Ready or Not, Here I come …

There was a particular beauty to yesterday’s contest which underscores the times we live in. Everything is lightning quick. Everything is under the scanner and must be right. Every mistake is analysed. The run fest at the Oval showed that not all of that is bad.

A number of mistakes were made by a host of people yesterday. With England looking for a long awaited one day series win and India fighting to stay in it, there was so much at stake that frailties which characterise humans were bound to surface. So an umpire made an error – then saw a giant screen and changed his mind, Kevin Pietersen ran out Paul Collingwood, then ran himself out with Owais Shah at the other end, Rahul Dravid ran out of bowlers, Yuvraj Singh ran out of ideas and after a wonderful summer, James Anderson looks like he’s probably running out of steam.

But yesterday will be remembered not for the mistakes but for the achievers.
Owais Shah had stood rooted to his crease in the one game when the superstar KP had got his first ODI 50 of the summer. Surely, he could have sacrificed his wicket. He should have. But he didn’t and he stuck on. And how.
Luke Wright making his one day debut. (Wonder how many in history have a 4 and six as their first international scoring shots?) To my mind, Luke Wright set up the move from 137-5 to 316-6. If that was the nervous beginning, watch out once he settles in.
Dimitri Mascarenhas is not in England’s Twenty/20 squad. Go figure.
Zaheer Khan, Piyush Chawla and Romesh Powar . Irrespective of the result of the series , they have been terrific. 29 overs between them for 131 between them tells its own story.
Sachin Tendulkar – if anything batted better than he did in the match before. The joy is not so much that he’s playing with the fluency of old but that he’s rediscovered the concept of inspiring. Yesterday was the second consecutive century partnership. (When Ganguly fell in the 23rd over , we were 150 and Ganguly was all of 53). Sachin plays and India wins, is back. Man of the match.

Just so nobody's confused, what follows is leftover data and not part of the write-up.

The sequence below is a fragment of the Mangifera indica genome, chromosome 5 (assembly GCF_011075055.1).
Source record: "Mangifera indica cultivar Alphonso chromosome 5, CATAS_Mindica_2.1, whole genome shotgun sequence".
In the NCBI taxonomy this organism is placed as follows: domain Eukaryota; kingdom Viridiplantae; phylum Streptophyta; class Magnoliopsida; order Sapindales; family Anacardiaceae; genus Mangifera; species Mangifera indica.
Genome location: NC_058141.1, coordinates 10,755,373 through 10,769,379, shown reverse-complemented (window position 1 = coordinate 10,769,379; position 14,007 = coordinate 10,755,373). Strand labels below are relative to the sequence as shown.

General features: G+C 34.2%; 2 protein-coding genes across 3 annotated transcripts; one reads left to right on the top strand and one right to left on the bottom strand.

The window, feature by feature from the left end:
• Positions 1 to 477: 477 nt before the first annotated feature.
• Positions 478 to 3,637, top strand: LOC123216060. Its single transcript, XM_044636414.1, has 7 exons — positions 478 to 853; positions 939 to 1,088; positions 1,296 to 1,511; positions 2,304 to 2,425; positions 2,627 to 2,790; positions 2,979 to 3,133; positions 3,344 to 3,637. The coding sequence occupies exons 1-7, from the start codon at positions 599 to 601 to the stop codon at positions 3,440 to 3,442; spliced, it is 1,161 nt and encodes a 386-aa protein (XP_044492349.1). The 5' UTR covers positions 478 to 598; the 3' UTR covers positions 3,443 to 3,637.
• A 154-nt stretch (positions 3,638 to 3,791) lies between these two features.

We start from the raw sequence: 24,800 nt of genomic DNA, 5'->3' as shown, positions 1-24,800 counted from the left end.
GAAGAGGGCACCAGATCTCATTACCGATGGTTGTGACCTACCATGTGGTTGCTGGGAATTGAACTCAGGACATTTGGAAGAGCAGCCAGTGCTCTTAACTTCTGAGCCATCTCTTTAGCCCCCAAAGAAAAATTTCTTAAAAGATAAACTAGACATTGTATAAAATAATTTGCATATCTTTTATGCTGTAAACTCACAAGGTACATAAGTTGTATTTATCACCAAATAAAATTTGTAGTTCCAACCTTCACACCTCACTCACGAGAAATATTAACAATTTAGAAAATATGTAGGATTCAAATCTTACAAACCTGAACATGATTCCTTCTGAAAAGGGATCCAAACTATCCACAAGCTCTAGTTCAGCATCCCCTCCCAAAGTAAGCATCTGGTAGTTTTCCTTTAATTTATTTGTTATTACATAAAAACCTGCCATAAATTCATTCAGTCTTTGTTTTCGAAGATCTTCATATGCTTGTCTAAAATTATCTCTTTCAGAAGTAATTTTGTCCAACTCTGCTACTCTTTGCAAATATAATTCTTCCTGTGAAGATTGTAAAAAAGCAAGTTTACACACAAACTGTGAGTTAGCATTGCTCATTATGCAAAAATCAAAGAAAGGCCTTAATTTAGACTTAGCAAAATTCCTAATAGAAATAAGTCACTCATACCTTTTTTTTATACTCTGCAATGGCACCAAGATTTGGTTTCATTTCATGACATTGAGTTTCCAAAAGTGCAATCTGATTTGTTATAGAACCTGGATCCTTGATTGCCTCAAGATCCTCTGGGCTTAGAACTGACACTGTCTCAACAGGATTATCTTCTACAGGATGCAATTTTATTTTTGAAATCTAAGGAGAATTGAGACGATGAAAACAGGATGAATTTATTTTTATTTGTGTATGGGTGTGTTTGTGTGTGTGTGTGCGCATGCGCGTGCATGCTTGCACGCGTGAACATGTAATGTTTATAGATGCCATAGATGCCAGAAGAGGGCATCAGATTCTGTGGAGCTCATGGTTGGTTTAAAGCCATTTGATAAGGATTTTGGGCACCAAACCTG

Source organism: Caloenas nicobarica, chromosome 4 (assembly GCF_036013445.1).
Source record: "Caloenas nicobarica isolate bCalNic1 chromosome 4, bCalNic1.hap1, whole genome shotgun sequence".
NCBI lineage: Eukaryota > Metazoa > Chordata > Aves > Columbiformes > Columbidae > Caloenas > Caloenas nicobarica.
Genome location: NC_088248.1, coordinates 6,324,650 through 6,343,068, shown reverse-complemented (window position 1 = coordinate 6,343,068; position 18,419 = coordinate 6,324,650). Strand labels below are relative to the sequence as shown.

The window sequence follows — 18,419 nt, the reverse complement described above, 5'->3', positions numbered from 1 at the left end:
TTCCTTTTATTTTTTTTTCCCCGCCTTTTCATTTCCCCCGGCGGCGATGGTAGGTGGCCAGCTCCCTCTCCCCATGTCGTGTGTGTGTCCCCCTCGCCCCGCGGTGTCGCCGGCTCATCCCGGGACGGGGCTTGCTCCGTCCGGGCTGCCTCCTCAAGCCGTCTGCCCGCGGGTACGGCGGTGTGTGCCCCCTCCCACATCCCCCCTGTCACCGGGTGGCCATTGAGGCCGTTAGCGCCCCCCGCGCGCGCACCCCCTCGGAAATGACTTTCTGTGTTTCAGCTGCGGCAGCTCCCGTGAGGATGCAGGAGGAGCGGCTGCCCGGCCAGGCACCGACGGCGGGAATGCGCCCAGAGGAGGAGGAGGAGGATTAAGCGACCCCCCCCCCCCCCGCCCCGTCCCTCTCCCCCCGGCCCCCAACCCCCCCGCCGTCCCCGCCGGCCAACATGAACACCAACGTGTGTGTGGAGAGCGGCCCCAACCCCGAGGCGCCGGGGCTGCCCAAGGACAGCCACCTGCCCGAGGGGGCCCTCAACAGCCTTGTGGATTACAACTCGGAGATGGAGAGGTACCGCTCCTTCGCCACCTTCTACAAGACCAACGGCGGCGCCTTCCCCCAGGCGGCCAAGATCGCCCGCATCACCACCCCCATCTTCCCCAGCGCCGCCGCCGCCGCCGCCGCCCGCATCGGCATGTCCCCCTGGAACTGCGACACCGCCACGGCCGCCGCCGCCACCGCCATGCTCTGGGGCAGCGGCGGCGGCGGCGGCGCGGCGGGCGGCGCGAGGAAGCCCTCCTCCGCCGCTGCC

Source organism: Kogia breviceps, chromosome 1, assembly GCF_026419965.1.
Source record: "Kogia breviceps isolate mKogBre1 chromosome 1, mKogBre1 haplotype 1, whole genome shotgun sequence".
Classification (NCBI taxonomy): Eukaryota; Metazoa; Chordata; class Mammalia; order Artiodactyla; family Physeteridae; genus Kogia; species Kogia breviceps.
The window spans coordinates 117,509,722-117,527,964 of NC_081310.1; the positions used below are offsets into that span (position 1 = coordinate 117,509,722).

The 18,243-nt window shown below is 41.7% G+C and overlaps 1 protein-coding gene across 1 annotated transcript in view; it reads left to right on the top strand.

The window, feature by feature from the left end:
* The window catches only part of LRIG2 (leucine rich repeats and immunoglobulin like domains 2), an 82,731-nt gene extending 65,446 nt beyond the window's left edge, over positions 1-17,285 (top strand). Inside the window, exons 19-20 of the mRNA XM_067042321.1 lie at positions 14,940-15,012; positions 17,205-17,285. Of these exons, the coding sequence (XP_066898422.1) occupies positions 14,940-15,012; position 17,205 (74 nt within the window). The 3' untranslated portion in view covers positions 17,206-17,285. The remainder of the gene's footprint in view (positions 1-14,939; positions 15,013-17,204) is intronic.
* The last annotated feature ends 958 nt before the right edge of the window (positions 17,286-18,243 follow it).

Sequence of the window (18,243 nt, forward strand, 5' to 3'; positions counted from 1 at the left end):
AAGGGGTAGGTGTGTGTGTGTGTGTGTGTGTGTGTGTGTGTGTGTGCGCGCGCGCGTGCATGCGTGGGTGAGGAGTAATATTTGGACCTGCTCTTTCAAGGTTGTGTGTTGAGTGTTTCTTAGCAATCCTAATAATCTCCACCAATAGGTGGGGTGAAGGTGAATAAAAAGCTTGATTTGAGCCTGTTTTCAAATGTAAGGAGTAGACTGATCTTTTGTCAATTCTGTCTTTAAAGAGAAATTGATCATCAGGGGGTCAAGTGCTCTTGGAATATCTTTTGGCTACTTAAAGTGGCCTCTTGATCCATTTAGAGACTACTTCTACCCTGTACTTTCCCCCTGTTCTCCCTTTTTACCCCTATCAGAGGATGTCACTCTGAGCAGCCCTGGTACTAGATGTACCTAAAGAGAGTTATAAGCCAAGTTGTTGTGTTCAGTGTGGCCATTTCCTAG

And finally to Robin Uthapa. He’s been in the sidelines all summer as a makeshift opener has done brilliantly in the Tests and another has been given a number of chances till he’s finally begun to come good. Yesterday, Uthapa got his chance at no 7. He’s never batted there before. He came in to bat at 234-5 in the 41st. There was no batting to come. The composure and cool of it all in a never-before-but-must-now was the impressive part. The buildup to the finale. The fact that he got 24 of the final 27 runs. That audacious shot over fine leg for a boundary with 4 balls to go and 8 to get which prompted Collingwood to bring long off in and move fine leg back. And then the confidence to take a couple of steps forward to get to the pitch of the next delivery and drive it past that mid off for the winning boundary. Outstanding.

Unlike the lyric in the song, a number of performances yesterday that were keen on taking the lead role in the war….

And so 3 all and to Lords we go for the decider. Thats where it all began.

Wish I was there …

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11 thoughts on “Ready or Not, Here I come …

  1. I totally agree with your comments Sfx. I have mentioned the same points in my post.What a good advert for the game the match was. Even a purist like me enjoyed the match which kept everyone guessing until the end.

    I hope Lords is the grand affair the series deserves.

  2. Hi Rashmika,

    Wonderful game, indeed. Was reading somewhere that it was fitting that a game like this (or games like this) should be played ahead of the Twenty/20. So its ODIs for the purists now. Times change …. and so must we I guess. But if its cricket of that kind, then why not.

    Cheers.

  3. Butjazz,

    Hi There ! Thank you very much. Nice to see you here …